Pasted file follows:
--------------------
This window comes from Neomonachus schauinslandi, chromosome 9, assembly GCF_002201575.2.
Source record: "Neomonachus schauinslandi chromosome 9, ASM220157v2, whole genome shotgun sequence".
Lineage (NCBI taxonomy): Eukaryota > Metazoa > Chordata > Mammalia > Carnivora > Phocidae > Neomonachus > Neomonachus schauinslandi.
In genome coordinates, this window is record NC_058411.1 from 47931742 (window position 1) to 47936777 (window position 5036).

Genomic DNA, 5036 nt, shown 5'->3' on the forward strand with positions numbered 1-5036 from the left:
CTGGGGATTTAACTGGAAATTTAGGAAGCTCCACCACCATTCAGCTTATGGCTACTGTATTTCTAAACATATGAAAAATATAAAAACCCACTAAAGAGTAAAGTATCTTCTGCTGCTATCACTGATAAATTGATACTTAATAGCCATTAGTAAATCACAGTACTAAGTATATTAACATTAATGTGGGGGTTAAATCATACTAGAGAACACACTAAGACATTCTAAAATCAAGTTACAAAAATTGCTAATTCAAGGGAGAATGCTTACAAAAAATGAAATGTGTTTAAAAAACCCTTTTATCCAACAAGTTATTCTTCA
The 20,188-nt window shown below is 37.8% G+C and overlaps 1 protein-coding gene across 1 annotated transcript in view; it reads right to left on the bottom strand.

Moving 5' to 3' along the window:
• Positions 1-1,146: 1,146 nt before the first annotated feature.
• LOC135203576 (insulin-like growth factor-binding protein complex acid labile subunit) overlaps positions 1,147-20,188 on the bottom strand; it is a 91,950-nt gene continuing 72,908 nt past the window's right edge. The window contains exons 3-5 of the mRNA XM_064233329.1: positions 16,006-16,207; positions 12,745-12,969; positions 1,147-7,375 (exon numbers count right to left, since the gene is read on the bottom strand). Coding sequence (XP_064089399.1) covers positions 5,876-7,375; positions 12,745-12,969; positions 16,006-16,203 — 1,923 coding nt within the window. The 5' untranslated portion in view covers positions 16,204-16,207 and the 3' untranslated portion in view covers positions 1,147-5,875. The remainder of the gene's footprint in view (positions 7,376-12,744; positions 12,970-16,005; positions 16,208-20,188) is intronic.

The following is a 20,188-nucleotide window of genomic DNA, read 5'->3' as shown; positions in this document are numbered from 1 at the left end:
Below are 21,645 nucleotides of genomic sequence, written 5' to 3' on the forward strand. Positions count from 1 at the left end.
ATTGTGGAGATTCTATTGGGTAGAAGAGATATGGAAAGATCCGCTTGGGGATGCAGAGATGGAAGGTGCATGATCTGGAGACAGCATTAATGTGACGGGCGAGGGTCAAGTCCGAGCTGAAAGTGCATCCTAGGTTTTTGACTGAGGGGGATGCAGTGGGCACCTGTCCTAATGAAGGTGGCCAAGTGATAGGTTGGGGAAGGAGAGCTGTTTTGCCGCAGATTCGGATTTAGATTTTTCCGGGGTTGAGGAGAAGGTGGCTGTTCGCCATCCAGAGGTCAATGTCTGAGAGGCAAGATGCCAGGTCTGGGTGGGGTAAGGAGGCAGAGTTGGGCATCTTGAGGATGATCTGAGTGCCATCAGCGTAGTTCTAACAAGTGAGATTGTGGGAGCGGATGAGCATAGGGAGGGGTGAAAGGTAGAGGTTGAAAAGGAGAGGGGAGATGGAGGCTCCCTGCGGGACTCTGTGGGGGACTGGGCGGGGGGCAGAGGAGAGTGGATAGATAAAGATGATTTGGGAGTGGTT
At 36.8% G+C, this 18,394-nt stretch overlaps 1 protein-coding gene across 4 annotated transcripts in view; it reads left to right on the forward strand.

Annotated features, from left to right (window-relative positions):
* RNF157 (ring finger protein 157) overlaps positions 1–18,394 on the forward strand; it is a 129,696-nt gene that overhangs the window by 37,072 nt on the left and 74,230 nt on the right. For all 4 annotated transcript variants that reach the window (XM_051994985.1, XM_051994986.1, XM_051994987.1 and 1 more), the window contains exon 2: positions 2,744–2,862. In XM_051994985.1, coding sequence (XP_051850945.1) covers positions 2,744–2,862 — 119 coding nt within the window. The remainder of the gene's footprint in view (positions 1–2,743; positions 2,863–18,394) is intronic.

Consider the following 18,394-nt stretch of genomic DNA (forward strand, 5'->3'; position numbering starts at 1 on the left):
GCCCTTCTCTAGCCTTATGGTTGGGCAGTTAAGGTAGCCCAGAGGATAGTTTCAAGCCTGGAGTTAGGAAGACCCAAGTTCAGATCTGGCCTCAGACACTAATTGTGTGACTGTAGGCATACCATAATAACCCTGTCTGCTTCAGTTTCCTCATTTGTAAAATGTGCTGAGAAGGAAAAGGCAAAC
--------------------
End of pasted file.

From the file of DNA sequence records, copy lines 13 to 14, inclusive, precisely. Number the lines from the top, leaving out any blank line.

ATTGTGGAGATTCTATTGGGTAGAAGAGATATGGAAAGATCCGCTTGGGGATGCAGAGATGGAAGGTGCATGATCTGGAGACAGCATTAATGTGACGGGCGAGGGTCAAGTCCGAGCTGAAAGTGCATCCTAGGTTTTTGACTGAGGGGGATGCAGTGGGCACCTGTCCTAATGAAGGTGGCCAAGTGATAGGTTGGGGAAGGAGAGCTGTTTTGCCGCAGATTCGGATTTAGATTTTTCCGGGGTTGAGGAGAAGGTGGCTGTTCGCCATCCAGAGGTCAATGTCTGAGAGGCAAGATGCCAGGTCTGGGTGGGGTAAGGAGGCAGAGTTGGGCATCTTGAGGATGATCTGAGTGCCATCAGCGTAGTTCTAACAAGTGAGATTGTGGGAGCGGATGAGCATAGGGAGGGGTGAAAGGTAGAGGTTGAAAAGGAGAGGGGAGATGGAGGCTCCCTGCGGGACTCTGTGGGGGACTGGGCGGGGGGCAGAGGAGAGTGGATAGATAAAGATGATTTGGGAGTGGTT
At 36.8% G+C, this 18,394-nt stretch overlaps 1 protein-coding gene across 4 annotated transcripts in view; it reads left to right on the forward strand.